Reference:

  1. Essén A & Oborn E. The performativity of numbers in illness management: The case of Swedish Rheumatology. Soc Sci Med. 2017; 184: 134-43.

The Problem with ‘Red, Amber, Green’

I have always thought that the so-called traffic light system, which classifies service quality as ‘red, amber, green’ is so crude as to be otiose. A recent article in BMJ Quality and Safety explicates the logic behind my intuition.[1] There are two problems with the so-called traffic light system. First, it focuses just on one episode in time and says nothing about trends. Second, it (usually) relies on thresholds set externally. For both of these reasons, the authors argue (and I agree) that the traffic light system is inimical to safety. It does not distinguish between common cause variation (play of chance) and special cause variation (likely to be due to some specific, potentially remediable factor). The point is made that tackling common cause variation, even if it comes up red against some externally set threshold, is likely to lead nowhere. If one wants to improve outcomes from systems that are fluctuating randomly, then it is necessary to look for a common cause, not a cause specific to a particular time and space. Control charts analyse trends and hence distinguish between common cause variation and special course variation; the latter requires a focussed approach. For instance most English Accident and Emergency departments would show up red if judged against the four hour waiting time target. A red rating does not therefore suggest a problem specific to a particular hospital, but failure across the hospital system. It therefore needs a systemic approach across hospitals. This would be self-evident if a funnel plot were used. Such a chart would distinguish outliers where a targeted diagnosis and intervention would be appropriate from the generality of hospitals where a more systematic approach is more likely to bear fruit. CLAHRC WM is trying to enhance uptake of control charts by hospitals based on our previous work that shows they are seldom used.[2]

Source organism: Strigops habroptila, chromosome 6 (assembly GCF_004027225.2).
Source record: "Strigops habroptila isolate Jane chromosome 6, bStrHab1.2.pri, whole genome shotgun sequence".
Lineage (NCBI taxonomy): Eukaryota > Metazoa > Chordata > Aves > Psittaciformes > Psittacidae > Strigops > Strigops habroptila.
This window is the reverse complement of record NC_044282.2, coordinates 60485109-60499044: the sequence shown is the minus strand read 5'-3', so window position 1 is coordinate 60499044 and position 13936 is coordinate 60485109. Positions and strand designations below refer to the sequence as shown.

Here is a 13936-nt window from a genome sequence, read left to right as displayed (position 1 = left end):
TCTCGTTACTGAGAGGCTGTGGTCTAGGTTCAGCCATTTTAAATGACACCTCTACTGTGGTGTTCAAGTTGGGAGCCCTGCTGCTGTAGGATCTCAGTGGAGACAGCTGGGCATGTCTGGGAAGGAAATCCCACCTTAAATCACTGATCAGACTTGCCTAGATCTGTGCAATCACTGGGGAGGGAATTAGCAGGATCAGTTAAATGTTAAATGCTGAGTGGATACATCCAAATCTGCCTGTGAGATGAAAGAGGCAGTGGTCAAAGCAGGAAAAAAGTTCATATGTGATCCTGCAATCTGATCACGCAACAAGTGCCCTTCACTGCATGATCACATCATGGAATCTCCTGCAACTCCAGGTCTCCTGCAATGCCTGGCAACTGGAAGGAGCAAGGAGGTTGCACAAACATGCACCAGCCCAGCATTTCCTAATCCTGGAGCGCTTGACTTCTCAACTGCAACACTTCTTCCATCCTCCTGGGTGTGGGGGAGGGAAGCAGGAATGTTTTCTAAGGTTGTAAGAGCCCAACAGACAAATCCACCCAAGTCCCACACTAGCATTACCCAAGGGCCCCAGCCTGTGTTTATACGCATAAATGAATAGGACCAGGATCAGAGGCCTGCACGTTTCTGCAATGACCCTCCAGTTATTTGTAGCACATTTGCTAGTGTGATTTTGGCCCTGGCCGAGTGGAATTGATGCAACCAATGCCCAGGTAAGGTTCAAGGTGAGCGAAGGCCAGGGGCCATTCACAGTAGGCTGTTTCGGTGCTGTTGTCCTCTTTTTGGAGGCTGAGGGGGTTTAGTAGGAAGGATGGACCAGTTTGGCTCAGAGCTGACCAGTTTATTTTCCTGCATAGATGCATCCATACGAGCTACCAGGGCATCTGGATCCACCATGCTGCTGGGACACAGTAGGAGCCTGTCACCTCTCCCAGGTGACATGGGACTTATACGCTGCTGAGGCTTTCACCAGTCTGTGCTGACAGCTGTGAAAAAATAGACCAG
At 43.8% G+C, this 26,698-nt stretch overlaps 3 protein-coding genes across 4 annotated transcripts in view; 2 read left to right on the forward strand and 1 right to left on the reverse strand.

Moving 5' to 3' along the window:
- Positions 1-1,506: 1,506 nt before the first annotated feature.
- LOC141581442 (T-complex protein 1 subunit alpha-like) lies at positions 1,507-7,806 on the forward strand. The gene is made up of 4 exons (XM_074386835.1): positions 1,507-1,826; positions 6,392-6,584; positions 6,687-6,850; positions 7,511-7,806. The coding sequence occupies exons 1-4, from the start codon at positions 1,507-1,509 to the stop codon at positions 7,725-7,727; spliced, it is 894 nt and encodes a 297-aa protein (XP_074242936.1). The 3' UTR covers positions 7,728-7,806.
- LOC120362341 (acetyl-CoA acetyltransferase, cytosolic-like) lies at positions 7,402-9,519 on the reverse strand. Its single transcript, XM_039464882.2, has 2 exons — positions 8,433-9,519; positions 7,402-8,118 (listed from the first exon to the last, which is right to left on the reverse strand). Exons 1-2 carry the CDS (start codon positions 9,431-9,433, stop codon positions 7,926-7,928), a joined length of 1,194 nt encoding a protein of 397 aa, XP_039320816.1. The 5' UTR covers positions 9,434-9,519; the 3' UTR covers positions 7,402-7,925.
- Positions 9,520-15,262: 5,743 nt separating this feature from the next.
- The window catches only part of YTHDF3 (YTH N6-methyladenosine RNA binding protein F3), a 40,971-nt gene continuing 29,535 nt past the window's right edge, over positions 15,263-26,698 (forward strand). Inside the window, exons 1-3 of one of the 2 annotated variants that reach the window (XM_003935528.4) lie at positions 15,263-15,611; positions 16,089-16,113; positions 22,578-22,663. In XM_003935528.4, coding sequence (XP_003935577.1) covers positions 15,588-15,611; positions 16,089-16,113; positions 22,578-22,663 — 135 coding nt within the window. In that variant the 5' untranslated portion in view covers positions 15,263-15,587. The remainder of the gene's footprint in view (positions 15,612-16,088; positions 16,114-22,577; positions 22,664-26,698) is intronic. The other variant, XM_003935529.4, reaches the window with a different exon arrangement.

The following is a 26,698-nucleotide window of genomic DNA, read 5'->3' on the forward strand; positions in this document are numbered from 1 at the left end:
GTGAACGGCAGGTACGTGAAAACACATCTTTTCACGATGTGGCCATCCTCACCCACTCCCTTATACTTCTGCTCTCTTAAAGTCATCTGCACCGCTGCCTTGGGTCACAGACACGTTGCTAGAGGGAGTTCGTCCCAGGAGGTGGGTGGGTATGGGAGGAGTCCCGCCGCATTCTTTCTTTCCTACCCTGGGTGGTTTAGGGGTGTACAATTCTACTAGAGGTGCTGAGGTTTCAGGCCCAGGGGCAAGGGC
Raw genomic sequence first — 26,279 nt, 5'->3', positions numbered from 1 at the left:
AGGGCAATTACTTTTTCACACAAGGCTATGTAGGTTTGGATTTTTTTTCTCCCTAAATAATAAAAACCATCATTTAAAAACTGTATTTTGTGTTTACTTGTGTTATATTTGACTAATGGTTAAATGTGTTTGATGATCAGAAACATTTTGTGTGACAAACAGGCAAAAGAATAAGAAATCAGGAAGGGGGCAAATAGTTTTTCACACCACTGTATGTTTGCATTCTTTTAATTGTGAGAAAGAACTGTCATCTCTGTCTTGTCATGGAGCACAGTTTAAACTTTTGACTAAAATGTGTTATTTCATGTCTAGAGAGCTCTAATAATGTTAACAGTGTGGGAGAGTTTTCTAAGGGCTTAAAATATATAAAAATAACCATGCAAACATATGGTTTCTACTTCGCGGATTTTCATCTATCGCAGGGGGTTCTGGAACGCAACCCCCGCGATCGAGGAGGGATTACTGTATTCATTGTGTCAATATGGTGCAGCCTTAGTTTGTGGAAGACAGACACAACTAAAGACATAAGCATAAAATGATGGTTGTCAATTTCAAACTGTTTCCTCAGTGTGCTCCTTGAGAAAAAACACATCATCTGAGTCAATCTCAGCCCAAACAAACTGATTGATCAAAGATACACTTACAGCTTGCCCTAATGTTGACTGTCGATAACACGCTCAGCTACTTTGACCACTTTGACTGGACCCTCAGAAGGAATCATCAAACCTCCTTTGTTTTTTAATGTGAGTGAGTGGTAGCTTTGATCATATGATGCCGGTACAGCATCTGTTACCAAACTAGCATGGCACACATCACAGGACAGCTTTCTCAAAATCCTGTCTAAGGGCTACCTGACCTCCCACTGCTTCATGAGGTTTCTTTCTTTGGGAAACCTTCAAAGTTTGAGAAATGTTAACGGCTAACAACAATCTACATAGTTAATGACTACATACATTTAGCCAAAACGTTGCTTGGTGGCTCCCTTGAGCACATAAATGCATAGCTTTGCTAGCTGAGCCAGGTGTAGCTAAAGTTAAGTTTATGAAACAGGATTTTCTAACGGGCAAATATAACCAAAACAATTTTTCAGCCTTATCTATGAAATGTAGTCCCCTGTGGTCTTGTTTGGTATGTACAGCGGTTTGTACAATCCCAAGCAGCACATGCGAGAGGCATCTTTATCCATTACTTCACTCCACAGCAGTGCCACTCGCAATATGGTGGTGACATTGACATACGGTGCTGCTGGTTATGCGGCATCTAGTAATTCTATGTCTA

— Richard Lilford, CLAHRC WM Director

References:

  1. Anhøj J, Hellesøe A-MB. The problem with red, amber, green: the need to avoid distraction by random variation in organisational performance measures. BMJ Qual Saf. 2017; 26: 81-4.
  2. Schmidtke KA, Poots AJ, Carpio J, Vlaev I, Kandala N-B, Lilford RJ. Considering chance in quality and safety performance measures: an analysis of performance reports by boards in English NHS trusts. BMJ Qual Saf. 2017; 26: 61-9.